Panettone 2

My quest for Panettone continues with much effort and experimentation.  I probably won’t be able to make the “perfect” Panettone we’re used to eating (from the store bought Panettones, at least I think that’s how it should taste like since most of them came from Italy, or am I too naïve??) without spending time nurturing the “biga” (starter).  Check this website!  the Panettone looks really great, but just read the steps, I don’t think I have enough love for Panettone to commit to that…  If any of you know tried and tested Panettone recipes please send it to me!!

Meanwhile, I found another recipe for Panettone which looked much simpler than the first Panettone I made.  If this works out, I can potentially save 1 day to 1-1/2 days (since the first recipe required the biga to sit overnight and the dough to proof 6 hours)!!  This recipe came from this site where the author replicated her Italian grandmother’s recipe. 


Makes 1 large bread:

  • 1 package active dry yeast
  • 1 cup warm water
  • 2 medium eggs
  • 1/2 cup plain yogurt
  • 1/4 cup sugar
  • 1 teaspoon pure vanilla extract
  • 1 tablespoon grated lemon zest
  • 1/4 teaspoon salt
  • 4 cups all-purpose flour
  • 1/4 cup raisins
  • 1 tablespoon confectioners’ sugar
  • 1 tablespoon melted butter
  • In a large bowl, combine the yeast, water and sugar. Cover and let stand for 10 minutes, or until the mixture becomes foamy. Add the eggs, yogurt, vanilla extract, salt and lemon zest. Mix well!
    Then stir in the flour a 1/2 cup scoop at a time until the dough shapes into a manageable ball. Plop it onto a lightly floured surface and begin kneading the dough for about 5 to 10 minutes (if necessary, add more flour until you can easily mold the dough and it’s not sticky – this could take 4 or 5 cups of flour, so be patient!)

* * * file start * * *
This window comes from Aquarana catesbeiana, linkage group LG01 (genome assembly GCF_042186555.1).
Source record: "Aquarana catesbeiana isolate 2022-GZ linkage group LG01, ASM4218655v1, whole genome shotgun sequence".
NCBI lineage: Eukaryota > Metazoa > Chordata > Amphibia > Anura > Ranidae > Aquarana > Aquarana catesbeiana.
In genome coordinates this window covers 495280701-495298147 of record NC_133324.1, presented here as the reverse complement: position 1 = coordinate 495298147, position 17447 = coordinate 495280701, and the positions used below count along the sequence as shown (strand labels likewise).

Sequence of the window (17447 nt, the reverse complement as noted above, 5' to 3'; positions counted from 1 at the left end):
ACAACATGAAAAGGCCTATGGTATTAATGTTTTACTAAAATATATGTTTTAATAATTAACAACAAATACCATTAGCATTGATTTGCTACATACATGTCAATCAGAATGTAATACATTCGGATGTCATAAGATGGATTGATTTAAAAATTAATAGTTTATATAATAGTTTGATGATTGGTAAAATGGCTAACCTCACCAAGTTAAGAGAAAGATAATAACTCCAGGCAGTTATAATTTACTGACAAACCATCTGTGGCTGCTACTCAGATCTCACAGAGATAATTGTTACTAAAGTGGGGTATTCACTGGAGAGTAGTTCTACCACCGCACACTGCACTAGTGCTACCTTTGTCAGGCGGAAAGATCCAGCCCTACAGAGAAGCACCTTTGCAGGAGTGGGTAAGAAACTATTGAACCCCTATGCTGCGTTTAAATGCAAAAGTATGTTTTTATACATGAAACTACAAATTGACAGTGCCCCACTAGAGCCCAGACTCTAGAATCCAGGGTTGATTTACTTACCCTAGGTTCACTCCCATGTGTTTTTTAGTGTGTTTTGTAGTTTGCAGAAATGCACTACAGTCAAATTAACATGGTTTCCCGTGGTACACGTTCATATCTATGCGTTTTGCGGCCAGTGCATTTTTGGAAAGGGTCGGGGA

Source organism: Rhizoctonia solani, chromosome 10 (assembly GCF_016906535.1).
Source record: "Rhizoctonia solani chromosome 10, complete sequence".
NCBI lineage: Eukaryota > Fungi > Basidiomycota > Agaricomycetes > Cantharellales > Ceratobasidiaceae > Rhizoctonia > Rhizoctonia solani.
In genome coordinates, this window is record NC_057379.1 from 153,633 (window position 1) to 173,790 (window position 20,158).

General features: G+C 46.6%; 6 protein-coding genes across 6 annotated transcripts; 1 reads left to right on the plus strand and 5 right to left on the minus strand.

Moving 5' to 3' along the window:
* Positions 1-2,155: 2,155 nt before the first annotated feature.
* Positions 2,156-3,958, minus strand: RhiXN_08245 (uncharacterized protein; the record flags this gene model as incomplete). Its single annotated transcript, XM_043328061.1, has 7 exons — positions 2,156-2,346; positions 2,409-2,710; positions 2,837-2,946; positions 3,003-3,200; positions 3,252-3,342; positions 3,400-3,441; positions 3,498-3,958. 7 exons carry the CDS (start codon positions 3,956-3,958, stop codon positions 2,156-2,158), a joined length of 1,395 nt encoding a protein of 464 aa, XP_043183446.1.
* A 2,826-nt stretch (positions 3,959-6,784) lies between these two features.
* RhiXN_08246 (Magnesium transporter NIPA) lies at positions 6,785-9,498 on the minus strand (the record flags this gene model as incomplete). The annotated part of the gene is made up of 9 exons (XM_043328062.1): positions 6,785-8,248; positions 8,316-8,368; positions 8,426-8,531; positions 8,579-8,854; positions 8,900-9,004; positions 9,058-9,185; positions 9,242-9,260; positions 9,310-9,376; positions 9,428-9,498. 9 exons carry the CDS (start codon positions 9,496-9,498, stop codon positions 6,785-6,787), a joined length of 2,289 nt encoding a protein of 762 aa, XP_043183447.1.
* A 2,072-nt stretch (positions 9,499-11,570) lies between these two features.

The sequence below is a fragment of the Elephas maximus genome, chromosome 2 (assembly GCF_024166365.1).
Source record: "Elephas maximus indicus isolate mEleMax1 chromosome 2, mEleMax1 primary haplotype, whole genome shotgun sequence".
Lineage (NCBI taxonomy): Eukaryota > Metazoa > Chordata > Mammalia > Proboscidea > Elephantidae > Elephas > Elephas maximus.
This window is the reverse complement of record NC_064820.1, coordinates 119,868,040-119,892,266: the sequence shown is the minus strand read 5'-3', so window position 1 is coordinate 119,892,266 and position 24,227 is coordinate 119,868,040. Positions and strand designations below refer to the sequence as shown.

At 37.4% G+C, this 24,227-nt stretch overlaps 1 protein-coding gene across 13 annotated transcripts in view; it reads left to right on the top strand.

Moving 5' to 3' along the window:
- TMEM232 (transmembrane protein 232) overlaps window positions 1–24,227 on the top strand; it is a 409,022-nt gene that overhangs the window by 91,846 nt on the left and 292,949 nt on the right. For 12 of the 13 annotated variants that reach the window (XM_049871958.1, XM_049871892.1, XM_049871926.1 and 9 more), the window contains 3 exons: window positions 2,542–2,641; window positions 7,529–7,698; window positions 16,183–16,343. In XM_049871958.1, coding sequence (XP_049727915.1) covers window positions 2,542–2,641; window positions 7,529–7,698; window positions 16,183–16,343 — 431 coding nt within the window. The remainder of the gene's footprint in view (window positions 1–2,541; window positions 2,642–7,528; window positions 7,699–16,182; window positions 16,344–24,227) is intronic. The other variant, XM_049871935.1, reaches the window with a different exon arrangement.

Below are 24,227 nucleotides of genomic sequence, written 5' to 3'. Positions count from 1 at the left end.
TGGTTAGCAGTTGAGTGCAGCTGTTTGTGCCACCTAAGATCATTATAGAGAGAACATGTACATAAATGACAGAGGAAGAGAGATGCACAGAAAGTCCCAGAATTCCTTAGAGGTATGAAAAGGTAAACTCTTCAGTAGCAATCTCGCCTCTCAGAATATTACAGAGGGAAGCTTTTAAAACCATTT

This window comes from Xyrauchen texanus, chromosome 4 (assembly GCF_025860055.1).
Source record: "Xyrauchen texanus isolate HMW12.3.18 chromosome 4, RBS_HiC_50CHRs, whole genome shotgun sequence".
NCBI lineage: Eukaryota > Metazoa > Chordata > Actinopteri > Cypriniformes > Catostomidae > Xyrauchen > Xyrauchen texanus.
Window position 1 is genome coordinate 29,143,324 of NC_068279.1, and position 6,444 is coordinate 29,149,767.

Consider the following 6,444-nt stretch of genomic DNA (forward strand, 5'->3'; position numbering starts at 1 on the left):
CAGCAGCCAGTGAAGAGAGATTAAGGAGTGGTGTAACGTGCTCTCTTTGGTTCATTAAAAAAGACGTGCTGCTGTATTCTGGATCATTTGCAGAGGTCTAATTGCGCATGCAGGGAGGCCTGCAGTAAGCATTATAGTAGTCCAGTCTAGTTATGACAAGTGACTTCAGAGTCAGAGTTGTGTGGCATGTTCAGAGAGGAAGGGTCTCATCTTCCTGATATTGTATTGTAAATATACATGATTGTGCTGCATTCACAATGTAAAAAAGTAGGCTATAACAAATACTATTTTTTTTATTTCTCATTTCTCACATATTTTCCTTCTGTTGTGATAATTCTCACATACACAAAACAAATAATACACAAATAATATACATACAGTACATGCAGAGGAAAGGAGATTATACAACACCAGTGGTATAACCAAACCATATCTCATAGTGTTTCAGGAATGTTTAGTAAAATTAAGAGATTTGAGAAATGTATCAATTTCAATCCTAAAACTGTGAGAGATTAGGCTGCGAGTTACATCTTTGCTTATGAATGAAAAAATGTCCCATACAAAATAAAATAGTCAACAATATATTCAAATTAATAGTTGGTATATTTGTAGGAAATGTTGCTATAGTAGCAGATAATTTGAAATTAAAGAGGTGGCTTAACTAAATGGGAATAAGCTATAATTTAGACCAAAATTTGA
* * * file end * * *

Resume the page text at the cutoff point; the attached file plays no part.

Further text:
• Place dough in a large, lightly pan-sprayed bowl, cover, and let rise in a warm place until doubled, about 1 hour. (My grandmother always used a blanket to cover and wrap the entire bowl for warmth)
    While the dough is rising, preheat your oven to 350 degrees F and prep a round 8-inch cake pan with non-stick spray.

    In a smaller bowl, toss the raisins with confectioners’ sugar.
    Punch down your dough ball in bowl, and then transfer it to a flat, floured surface – then kneed in the fruit!

    Form the dough into a ball, place in prepared cake pan, cover loosely with a towel, and allow it to rise for about 25-30 minutes. (Don’t worry, it’s normal for the dough to rise above the sides!) Brush the top of the panettone with melted butter, then bake for 45 minutes, or until it is a golden brown and a toothpick inserted in the center comes out clean.

    **Changes I made: I soaked the raisins in a 1/4 cup brandy.  Added the strained brandy from the raisin into the dough mixer when it was being kneaded in the beginning.  Also, as the caption described under the photos, I increased the time for proofing. 

    Initial dough after the rise and kneading in the fruits (instead of 1 hour, I let this proof for 2 hours).
    After the dough was left to proof (instead of 30 minutes, I let this proof for close to 1 hours).  Also as you can see, I have skewers through the paper mold; last time I only had 2 on opposite sides (but this time I had 2 skewers on each side)

    When the Panettone was done, I immediately turned it upside down and let it hang using 2 chairs (this is to prevent from the dome collapsing).  I didn’t have to do this on my first Panettone because it turned out to be much denser. 


    My opinion:  Shape and texture came out much better than my original Panettone.  My family liked this better too, but this isn’t to say that the first Panettone was bad, it was just different. 

    Taste wise, this had closer Panettone taste, texture didn’t come out as “fluffy” as the store bought ones, but it was soft, chewier and more sweet bun-like.   For now, I think I am happy with this.  Maybe in the future I am ready to commit and invest in the longer version of making Panettone.

    **So, after all my family members tasted this Panettone, my children slightly preferred this Panettone, and my husband preferred the original Panettone.  Maybe I’ll try to revise the original Panettone and see if I can improve it.


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